Release Date: Oct 8, 2013
Record label: Republic
Genre(s): Pop/Rock, Alternative/Indie Rock, New Wave/Post-Punk Revival
Tender Madness, the debut album by Darren Weiss and Danny Presant of Los Angeles’ PAPA, proves to be an ambitious expedition into both masculinity and romance. Much like the city in which the band is based, Tender Madness is raw, yet alluring; it is unapologetically punk, with a better work ethic. There is no façade found here, merely an honest portrayal of what it means to be a 21st century boy by a songwriter who bleeds authenticity.
The brainchild of ex-Girls drummer Darren Weiss and longtime friend/multi-instrumentalist Daniel Presant, L. A. -based Papa prefer to go big or go home, and their debut long-player, the appropriately titled Tender Madness, more or less backs that notion up with 12 emotionally charged slabs of Foster the People- and Killers-infused highway anthems, of both the fist-pumping and soul-searching varieties, that flirt with mainstream architecture yet retain enough of a ramshackle, post-slacker luster to appeal to fans of Weiss' previous outfit.
Tender Madness is an album in love with fiction. Not fiction as escape but fiction as investment, as an enlivening of human experience. There’s an emphasis on freedom of expression here, as well as a recognition of sentiment without diverting into too much cheesiness. PAPA’s sonic textures and lyrical content aren’t Brandon Flowers big.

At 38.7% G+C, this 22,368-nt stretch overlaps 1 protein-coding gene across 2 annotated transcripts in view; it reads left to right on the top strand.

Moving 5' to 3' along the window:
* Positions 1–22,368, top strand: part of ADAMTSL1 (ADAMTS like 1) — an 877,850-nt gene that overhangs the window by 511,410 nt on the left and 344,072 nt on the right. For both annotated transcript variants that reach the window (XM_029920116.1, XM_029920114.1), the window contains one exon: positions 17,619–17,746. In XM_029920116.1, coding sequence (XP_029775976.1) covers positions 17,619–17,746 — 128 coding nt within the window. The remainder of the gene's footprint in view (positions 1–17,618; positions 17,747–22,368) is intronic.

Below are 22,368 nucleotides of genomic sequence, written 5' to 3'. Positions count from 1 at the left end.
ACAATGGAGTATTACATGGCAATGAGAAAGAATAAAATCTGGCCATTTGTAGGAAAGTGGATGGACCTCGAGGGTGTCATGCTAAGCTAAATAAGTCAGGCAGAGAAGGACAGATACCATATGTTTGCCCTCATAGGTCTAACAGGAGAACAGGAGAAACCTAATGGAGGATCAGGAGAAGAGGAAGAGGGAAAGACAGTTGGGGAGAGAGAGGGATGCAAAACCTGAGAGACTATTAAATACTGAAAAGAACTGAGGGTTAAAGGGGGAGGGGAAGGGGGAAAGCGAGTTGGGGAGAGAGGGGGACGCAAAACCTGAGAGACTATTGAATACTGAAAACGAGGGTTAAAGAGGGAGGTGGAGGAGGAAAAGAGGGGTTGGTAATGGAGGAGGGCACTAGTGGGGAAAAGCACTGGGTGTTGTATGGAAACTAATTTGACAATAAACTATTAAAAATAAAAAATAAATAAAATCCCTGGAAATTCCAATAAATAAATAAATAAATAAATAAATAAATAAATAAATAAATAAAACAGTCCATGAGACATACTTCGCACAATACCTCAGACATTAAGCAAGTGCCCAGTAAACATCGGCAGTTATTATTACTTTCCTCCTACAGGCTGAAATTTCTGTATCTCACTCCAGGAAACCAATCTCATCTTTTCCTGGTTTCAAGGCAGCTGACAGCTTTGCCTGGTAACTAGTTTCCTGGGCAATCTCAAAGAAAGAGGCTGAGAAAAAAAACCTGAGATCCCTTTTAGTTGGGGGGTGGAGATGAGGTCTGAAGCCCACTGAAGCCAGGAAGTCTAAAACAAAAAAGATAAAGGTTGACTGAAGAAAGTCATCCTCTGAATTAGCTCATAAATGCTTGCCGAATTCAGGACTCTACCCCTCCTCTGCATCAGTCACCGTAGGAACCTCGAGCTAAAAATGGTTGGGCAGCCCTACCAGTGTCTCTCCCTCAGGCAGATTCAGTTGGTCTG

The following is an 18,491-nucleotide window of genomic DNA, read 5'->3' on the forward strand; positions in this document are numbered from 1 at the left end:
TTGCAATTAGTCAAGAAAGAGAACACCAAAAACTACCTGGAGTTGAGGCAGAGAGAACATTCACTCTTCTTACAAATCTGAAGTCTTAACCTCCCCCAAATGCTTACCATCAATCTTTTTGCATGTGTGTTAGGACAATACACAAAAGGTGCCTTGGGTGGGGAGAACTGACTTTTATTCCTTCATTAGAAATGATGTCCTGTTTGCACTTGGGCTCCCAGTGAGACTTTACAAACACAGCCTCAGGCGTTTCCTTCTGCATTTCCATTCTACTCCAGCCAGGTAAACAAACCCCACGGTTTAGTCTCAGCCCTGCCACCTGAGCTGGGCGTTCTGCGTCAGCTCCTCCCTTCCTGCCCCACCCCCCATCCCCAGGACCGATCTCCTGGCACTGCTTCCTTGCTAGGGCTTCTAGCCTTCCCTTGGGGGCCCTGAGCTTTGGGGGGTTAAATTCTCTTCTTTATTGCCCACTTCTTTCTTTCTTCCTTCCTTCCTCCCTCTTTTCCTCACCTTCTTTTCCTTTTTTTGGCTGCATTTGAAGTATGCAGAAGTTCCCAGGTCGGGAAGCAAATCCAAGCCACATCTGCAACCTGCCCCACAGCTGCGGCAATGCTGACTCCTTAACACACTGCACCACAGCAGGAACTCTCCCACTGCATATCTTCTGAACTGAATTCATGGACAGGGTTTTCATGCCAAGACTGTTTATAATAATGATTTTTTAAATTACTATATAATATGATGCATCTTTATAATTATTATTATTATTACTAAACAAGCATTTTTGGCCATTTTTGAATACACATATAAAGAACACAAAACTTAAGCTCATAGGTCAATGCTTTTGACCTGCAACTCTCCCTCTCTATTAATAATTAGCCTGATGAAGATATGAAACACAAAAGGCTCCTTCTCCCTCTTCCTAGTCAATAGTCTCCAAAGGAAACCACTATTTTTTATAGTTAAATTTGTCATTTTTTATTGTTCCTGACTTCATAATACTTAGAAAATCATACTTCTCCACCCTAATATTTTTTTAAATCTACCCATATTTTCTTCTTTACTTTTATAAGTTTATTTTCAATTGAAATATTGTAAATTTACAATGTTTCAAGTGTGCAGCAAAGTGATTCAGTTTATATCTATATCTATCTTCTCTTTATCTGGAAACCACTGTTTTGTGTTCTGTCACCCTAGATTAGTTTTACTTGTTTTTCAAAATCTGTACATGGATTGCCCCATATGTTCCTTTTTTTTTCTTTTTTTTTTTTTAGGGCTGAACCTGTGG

A few months ago, one half of LA duo Papa, Darren Weiss, denounced the idea of being a rock star and said he’d rather be a librarian: “I believe in dedicating my life to being an artist,” he said. The former Girls drummer seems sincere, and his devotion to the cause is in every impassioned beat, Springsteen-inspired lyric and wild piano chord on ‘Tender Madness’’ standout tracks: ‘Put Me To Work’, ‘I Am The Lion King’ and ‘Young Rut’. Over the course of this debut album, however, the schtick begins to wear thin.
Some bands do being literate in, and about, America better than others: in one corner we have The National, Okkervil River and the King of writing about people and places in the USA, Bruce Springsteen. Those who don’t do it so well might be best summed up in two words: The Killers. Always aiming for the anthemic storytelling song, they’ve sometimes achieved but more often than not left us with middle-of-the road tunes with repetitive choruses that go on that little bit too long.